As is often the case with our screening Gatherings, we were a small but mighty group in Alhambra on Wednesday. But those who attend these events always have a great time, and it’s a good chance to hang out, hear some great singing and meet a few new people. This week’s outing for the Met’s ‘Otello‘ was no exception.
- The fight scene in Act I was complex, chaotic and extremely well choreographed — so much so that when fight director B.H. Barry revealed during the intermission interviews that it actually wasn’t dangerous, it was a significant letdown.
- Tenor Michael Fabiano‘s voice sailed over everything from the start, with a bright, clear sound that is fresh and promising. This relative youngster came to fame through his win at the Met Auditions a few years ago (an experience chronicled in the lauded documentary, The Audition), and his already active international career: This season he’s slated for Dresden, Seattle, Kansas City, Oslo, and appearing with the San Francisco Symphony in May, singing Beethoven’s An die ferne Geliebte under Michael Tilson Thomas.
- The orchestra, led by the dynamic force of conductor Semyon Bychkov, was superb. One of our attendees pointed out that their excellence was a particular achievement in this piece, as Verdi’s orchestration is spare enough to leave the players quite exposed. But if they flinched, we didn’t hear it.
- The set and costumes were both lush and gorgeous. The Moorish-inspired graphic patterns, used sparingly but beautifully on Otello’s Act I robe, were a nice touch. Desdemona’s Act 4 robe (pictured right) was lovely, as well — all salmon and floral velvet, cut with some kimono influences. (The Met’s gift shop managers should be thinking about reproductions of this one!)
- The acting from Iago (Falk Struckmann) and Desdemona (Renee Fleming) were particularly fine, the bookends of evil and innocence in this heartwrenching tragedy. The New York Post particularly liked Struckmann’s performance, and we can see why: he made the tortured soul come to life, irredeemable but vibrating in all three dimensions.
- No one does the “Willow Song” or Ave Maria like Fleming. Although she’s 30 or so years older than her character, her voice overshadowed any visual distraction: she looked absolutely radiant, and the reminders that she was playing a very young girl (“this hand has known no age, no sorrow”) were relatively few. vocally she is in the full bloom of womanly maturity, without apparent decline: her voice is more than supple enough to reflect every shade of meaning. Gorgeous.
- Renée Tatum is wonderful as Emilia: rather than the hapless victim of her wicked husband (Iago), or the reformed accomplice, she plays a powerful personality, well-matched to the drive and charisma the villain. Her portrayal leaves room for the question of what brought the two of them together in the first place. She creates a character who is smart, principled and ready to fight for a just cause — this is just the chica you want on your side when your husband goes nuts.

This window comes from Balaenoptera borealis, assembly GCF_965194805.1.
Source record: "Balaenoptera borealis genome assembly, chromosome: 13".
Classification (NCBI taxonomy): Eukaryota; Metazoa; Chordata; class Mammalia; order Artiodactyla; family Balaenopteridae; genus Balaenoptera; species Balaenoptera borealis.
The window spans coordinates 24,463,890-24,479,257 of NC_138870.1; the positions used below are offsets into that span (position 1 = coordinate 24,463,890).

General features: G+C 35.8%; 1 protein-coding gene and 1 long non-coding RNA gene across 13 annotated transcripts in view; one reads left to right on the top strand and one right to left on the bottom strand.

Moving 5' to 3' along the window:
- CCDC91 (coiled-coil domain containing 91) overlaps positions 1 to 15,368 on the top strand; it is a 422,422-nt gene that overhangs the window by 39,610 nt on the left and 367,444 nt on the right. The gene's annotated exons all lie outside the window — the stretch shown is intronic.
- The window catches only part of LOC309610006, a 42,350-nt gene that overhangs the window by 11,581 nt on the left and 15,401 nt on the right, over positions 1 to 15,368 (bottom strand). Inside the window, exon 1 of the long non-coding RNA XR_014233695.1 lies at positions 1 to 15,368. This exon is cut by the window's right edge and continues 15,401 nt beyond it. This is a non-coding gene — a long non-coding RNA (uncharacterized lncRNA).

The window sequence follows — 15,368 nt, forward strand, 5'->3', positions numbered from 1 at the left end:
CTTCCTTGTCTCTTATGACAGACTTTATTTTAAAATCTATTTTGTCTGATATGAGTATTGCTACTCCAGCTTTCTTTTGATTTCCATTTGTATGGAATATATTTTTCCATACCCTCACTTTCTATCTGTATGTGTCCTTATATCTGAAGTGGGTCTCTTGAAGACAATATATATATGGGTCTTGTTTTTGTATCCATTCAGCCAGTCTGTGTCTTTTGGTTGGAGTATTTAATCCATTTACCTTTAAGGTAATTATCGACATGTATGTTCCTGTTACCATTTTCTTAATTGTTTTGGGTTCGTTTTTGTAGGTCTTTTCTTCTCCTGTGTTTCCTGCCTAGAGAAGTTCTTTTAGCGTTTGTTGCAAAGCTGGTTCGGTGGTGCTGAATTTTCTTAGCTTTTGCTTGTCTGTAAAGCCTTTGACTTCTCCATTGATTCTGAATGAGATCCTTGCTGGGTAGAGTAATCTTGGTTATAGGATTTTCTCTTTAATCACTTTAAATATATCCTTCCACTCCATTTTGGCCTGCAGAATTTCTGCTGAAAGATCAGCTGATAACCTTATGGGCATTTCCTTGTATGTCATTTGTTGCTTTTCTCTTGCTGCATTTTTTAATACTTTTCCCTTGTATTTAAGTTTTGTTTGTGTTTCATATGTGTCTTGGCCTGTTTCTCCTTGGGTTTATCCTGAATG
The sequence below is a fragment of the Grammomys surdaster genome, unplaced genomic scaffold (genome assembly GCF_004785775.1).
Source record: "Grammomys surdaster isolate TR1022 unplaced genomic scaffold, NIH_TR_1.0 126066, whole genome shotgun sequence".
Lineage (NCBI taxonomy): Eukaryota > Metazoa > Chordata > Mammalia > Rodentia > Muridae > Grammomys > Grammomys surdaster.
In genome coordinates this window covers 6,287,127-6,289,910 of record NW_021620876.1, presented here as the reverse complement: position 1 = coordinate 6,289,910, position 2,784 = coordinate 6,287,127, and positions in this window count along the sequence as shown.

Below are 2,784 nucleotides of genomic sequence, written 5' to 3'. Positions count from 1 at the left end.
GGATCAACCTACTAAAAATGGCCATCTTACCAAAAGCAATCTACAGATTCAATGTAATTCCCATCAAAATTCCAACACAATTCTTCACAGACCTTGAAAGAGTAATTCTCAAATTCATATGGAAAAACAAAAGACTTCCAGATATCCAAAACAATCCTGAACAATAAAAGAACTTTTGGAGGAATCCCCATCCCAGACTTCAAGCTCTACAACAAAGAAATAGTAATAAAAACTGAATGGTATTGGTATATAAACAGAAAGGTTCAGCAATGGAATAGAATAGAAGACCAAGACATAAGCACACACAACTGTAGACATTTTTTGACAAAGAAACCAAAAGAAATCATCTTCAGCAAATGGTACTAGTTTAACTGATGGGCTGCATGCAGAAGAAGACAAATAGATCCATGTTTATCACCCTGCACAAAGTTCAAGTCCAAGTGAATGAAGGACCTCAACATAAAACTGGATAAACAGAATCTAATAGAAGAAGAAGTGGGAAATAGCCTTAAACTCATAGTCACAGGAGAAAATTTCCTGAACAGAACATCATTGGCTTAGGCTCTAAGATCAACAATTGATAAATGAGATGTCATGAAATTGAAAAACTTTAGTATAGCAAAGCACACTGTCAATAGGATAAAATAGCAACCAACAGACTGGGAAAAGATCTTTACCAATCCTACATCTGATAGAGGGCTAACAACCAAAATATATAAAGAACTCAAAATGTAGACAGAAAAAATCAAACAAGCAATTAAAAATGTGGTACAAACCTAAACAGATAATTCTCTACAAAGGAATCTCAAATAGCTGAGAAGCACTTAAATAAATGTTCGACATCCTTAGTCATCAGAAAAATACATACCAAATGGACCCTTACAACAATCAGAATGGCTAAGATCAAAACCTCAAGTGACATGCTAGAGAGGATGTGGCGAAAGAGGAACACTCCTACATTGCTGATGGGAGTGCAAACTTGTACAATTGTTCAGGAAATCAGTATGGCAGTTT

- Emcee Sondra Radvanovsky explained at the top of the show that Johan Botha (Otello) was appearing in this broadcast after missing a full three performances due to his battle with a very bad cold. From note 1, however, you wouldn’t have guessed it. (Let’s hear it for getting enough rest!) His acting wasn’t quite so consistent — often powerful, sometimes almost startlingly frenzied — but Otello’s tender epiphany in Act 4, realizing that his murdered wife was innocent after all, was genuinely heartbreaking. Clever murder choreography, too: he appears to hold Desdemona up off of the bed as he strangles her, allowing her to struggle and kick, fighting for her life, until she finally rolls off the bed and flops dramatically onto the floor. It works, and it can’t have been easy to pull off.
Something to look forward to:
One of the intermission interviews put the spotlight on Thomas Adès, whose LePage-directed adaptation of another Shakespeare play, The Tempest, aired live earlier this month to fine reviews. They showed us a clip from the broadcast, featuring Alek Shrader (another veteran of The Audition, who got raves last season in LA Opera‘s Albert Herring), mezzo Isabel Leonard, and Simon Keenlyside, playing an apparently betatted Prospero. (Don’t worry — it’s actually a skin-fitting sweater.) It looks like a beautiful production, and we look forward to the encore broadcast on Wednesday, 11/28. (Click here for theaters and ticket information.)
Mark your calendars:
Our next Gathering for an opera screening is Wednesday, February 6, for Donizetti’s Maria Stuarda, which is a premiere for the Met. We’ll meet again at our favorite theater in Alhambra — it’s fairly central to our overall membership, which stretches far and wide, parking is free and easy, and there’s plentiful food in the area, before and after. (It’s also not as crowded as some locations, making everything easier.) If this location doesn’t work for you, but would be willing to gather a group elsewhere, let us know where you’re headed — we’ll offer it as an alternative on the event page.
See you soon!
UPDATED: The date for the next opera screening has been corrected.